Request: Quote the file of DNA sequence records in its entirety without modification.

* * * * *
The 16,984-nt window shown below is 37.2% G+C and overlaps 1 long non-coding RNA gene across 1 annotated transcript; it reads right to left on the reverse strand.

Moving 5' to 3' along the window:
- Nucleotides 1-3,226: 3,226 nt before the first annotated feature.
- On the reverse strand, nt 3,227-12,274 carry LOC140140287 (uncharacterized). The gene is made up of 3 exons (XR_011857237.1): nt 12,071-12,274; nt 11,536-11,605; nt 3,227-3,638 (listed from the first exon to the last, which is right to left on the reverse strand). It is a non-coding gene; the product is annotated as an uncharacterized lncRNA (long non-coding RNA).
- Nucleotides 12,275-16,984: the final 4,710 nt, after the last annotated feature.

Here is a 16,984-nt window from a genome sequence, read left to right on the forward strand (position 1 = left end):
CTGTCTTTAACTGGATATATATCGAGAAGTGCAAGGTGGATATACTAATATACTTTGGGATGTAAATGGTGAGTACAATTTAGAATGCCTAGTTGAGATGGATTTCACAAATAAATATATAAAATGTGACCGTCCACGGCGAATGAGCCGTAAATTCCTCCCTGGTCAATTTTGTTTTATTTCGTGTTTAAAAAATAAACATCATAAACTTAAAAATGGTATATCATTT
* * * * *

The 16,984-nt window shown below is 37.2% G+C and overlaps 1 long non-coding RNA gene across 1 annotated transcript; it reads right to left on the reverse strand.

Moving 5' to 3' along the window:
- Nucleotides 1-3,226: 3,226 nt before the first annotated feature.
- On the reverse strand, nt 3,227-12,274 carry LOC140140287 (uncharacterized). The gene is made up of 3 exons (XR_011857237.1): nt 12,071-12,274; nt 11,536-11,605; nt 3,227-3,638 (listed from the first exon to the last, which is right to left on the reverse strand). It is a non-coding gene; the product is annotated as an uncharacterized lncRNA (long non-coding RNA).
- Nucleotides 12,275-16,984: the final 4,710 nt, after the last annotated feature.

Here is a 16,984-nt window from a genome sequence, read left to right on the forward strand (position 1 = left end):
CTGTCTTTAACTGGATATATATCGAGAAGTGCAAGGTGGATATACTAATATACTTTGGGATGTAAATGGTGAGTACAATTTAGAATGCCTAGTTGAGATGGATTTCACAAATAAATATATAAAATGTGACCGTCCACGGCGAATGAGCCGTAAATTCCTCCCTGGTCAATTTTGTTTTATTTCGTGTTTAAAAAATAAACATCATAAACTTAAAAATGGTATATCATTT